Chlamydial Conjunctivitis in Cats

By Malcolm Weir, DVM, MSc, MPH; Tammy Hunter, DVM; Ernest Ward, DVM

What is feline chlamydial conjunctivitis?

Feline chlamydial conjunctivitis is an infection caused by the bacterial organism Chlamydophila felis. The most common signs of chlamydia in cats involve the eyes or the upper respiratory tract (nose or throat) and can spread to the lungs if left untreated. This bacteria has also been reported to infect the genital tract and joints.

How does a cat become infected with chlamydia?

Because chlamydia lives inside cells of the body and is not able to survive for long in the environment, the spread of infection relies on direct or close contact with an infected cat. Following infection, the incubation period (the time between infection and development of clinical signs of disease) is between three and ten days.

Which cats are most at risk for this disease?

Young cats and kittens are especially vulnerable to this infection, although chlamydia can be detected in cats of all ages. It is one of the most common causes of infectious conjunctivitis in cats.

What are the clinical signs?

The bacteria primarily infect the conjunctiva, which are the delicate membranes lining the eyelids and covering the edges of the eyeballs. The infection causes inflammation known as conjunctivitis. In healthy cats, the conjunctiva is not readily visible and has a pale pink color. In cats with conjunctivitis, the conjunctiva becomes swollen and red, making it more visible. The nictitating membrane (third eyelid in the inner corner of the eye) may protrude partially across the eye. One or both eyes may be affected.

Affected cats initially develop a watery discharge from the eyes that quickly becomes thicker and is usually a yellow or green color. The eyes are uncomfortable, and cats often keep the affected eye(s) closed. Many cats remain bright and otherwise appear normal, but some may develop a fever or lose their appetite. After one or two days, sniffles and sneezing may also occur. In kittens, the infection may spread to the lungs and cause fatal pneumonia.

"In kittens, the infection may spread to the lungs and cause fatal pneumonia."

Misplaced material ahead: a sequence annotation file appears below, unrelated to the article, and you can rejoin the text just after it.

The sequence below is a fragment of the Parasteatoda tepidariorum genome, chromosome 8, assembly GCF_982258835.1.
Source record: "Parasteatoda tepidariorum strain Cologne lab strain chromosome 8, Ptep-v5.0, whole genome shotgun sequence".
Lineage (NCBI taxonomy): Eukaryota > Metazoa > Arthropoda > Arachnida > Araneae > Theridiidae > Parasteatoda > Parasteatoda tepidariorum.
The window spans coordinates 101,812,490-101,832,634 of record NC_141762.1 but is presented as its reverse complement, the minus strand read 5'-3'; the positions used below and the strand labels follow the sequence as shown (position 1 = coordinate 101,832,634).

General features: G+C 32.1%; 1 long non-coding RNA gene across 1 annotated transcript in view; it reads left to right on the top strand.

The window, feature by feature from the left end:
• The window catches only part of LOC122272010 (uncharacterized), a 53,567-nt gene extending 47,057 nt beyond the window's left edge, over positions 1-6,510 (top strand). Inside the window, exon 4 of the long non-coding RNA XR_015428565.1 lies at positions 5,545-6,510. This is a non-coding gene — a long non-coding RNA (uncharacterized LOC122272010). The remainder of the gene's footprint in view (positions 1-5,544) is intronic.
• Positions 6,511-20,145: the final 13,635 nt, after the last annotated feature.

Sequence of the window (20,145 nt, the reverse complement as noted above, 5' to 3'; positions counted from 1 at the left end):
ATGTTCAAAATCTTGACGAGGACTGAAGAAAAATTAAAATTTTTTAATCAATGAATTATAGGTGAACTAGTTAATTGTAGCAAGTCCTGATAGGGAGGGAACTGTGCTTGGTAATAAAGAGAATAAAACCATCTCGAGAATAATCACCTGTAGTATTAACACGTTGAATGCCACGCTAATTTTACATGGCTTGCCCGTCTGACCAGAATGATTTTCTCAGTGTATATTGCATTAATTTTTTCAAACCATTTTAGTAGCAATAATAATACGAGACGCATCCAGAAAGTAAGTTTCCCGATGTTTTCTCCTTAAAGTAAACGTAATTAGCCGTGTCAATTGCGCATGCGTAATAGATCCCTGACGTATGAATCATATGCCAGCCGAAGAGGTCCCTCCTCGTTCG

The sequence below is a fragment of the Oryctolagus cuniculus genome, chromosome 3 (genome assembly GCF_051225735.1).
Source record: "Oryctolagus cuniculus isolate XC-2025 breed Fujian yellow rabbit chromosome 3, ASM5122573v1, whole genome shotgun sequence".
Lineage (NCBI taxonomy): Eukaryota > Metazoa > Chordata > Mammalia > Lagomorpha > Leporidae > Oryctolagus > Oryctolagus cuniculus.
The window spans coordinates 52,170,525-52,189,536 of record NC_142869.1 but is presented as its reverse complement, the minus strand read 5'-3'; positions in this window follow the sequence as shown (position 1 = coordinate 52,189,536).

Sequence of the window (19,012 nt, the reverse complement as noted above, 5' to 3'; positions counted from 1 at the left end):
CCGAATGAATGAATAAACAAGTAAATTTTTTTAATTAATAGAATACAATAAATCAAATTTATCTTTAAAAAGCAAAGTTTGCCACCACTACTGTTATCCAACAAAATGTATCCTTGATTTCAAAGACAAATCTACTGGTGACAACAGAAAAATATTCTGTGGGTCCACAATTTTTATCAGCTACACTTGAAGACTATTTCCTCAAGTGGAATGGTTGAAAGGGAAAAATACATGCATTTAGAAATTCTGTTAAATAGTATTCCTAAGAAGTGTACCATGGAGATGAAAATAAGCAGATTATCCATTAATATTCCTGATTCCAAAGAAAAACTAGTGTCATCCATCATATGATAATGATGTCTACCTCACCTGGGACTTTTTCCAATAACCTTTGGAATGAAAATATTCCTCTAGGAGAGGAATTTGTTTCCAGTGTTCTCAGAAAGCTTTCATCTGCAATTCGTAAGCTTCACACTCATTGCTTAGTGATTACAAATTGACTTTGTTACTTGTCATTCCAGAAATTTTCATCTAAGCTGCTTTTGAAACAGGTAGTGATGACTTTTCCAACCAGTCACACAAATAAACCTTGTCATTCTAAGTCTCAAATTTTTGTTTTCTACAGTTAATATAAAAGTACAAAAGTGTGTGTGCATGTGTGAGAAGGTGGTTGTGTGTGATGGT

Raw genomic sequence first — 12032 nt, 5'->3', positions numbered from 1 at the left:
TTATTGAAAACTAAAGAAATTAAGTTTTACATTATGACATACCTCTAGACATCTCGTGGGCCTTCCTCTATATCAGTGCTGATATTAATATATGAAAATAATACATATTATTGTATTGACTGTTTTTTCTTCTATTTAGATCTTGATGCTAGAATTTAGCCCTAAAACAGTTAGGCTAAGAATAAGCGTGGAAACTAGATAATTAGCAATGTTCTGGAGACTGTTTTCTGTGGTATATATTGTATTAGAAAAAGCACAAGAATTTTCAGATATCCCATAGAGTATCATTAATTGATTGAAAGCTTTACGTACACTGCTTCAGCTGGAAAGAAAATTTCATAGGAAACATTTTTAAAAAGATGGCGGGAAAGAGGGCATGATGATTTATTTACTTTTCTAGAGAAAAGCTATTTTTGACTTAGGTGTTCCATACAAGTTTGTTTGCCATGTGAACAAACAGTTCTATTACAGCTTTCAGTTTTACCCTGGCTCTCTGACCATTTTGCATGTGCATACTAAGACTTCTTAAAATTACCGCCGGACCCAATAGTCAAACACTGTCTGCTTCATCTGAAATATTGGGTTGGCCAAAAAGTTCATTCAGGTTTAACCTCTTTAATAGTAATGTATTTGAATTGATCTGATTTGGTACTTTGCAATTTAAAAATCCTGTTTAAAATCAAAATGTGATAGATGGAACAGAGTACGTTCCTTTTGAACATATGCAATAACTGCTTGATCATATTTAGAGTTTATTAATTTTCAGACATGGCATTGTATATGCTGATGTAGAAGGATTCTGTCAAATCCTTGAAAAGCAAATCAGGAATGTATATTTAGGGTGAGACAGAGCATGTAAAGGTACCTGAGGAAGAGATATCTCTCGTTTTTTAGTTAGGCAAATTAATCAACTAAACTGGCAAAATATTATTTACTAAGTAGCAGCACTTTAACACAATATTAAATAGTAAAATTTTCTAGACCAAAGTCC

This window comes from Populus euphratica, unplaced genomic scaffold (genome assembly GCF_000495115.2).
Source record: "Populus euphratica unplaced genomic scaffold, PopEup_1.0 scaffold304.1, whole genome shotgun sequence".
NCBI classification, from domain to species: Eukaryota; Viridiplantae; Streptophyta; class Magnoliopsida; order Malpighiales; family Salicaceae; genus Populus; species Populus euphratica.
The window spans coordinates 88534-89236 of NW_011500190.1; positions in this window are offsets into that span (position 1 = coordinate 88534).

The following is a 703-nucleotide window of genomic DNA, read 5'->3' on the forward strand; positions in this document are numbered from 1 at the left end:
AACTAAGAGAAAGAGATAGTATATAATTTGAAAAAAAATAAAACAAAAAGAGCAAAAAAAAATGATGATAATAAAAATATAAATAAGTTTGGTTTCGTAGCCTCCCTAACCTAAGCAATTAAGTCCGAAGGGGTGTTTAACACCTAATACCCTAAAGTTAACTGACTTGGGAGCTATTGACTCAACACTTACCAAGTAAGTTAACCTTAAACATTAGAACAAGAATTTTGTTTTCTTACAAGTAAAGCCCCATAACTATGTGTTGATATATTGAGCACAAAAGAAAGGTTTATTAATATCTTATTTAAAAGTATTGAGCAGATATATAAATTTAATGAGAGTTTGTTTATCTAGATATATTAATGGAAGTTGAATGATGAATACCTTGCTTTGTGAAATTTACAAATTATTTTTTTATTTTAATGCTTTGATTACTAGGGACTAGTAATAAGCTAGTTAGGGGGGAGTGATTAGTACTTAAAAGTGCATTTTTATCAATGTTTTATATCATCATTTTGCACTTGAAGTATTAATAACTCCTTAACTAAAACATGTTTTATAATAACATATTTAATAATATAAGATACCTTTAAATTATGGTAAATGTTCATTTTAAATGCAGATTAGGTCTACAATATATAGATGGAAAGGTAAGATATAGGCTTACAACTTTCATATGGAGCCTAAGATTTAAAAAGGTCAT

If left untreated, conjunctivitis and the associated discomfort and discharge may persist for several weeks or months, during which time the cat is a source of infection to other cats. Infected cats may appear to recover and then develop a relapse.

How is chlamydial conjunctivitis diagnosed?

Chlamydial conjunctivitis can be difficult to diagnose because there are many causes of conjunctivitis and cats may have multiple infections at the same time. A swab sample from the conjunctival membrane can be sent to a laboratory where the sample is grown in culture and subsequently identified. This test, however, tends to be inaccurate.

The preferred diagnostic option is PCR (polymerase chain reaction) testing of conjunctival scrapings and swabs for evidence of chlamydia antigens (proteins).

How is chlamydial conjunctivitis treated?

Chlamydia can be successfully treated with a course of oral and topical antibiotics. Only certain antibiotics can penetrate inside the cells where the bacteria live. Treatment must be continued for a minimum of four weeks and for at least ten days after the eyes appear normal.

Since some cats can be infected sub-clinically (not show signs themselves but act as a source of infection to other cats) treatment should be given to all the cats in the household. Although the infection can be debilitating in some cats, it is treatable with a low risk of recurrence as long as the entire household is thoroughly treated.

Are other cats in the household at risk of infection?

Chlamydia is spread by close or direct contact with an infected cat, so all cats in the home can become infected. For this reason, if one cat in the home is diagnosed, all cats in the household should be treated.

"...if one cat in the home is diagnosed, all cats in the household should be treated."

How can chlamydial conjunctivitis be prevented?

Various vaccines are available and are most useful in breeding catteries or animal shelters where it can be difficult to eliminate the organism completely. This vaccine is considered “non-core” and will be recommended if your cat is at reasonable risk for contracting the disease. The protection afforded by the vaccine is relatively short, and annual boosters are usually required. Your veterinarian will advise you on the appropriate vaccination choices for your cat, based on the prevalence of this disease in your area and your cat’s individual risk.

Can I get this infection from my cat?

There are isolated reports of people who live in the same household as affected cats developing feline chlamydia-associated conjunctivitis. Therefore, if anyone in your household develops sore or runny eyes, they should consult their doctor and report that there is a chlamydial infection in the household cat. Such infection is extremely uncommon and, once diagnosed, is readily treatable.

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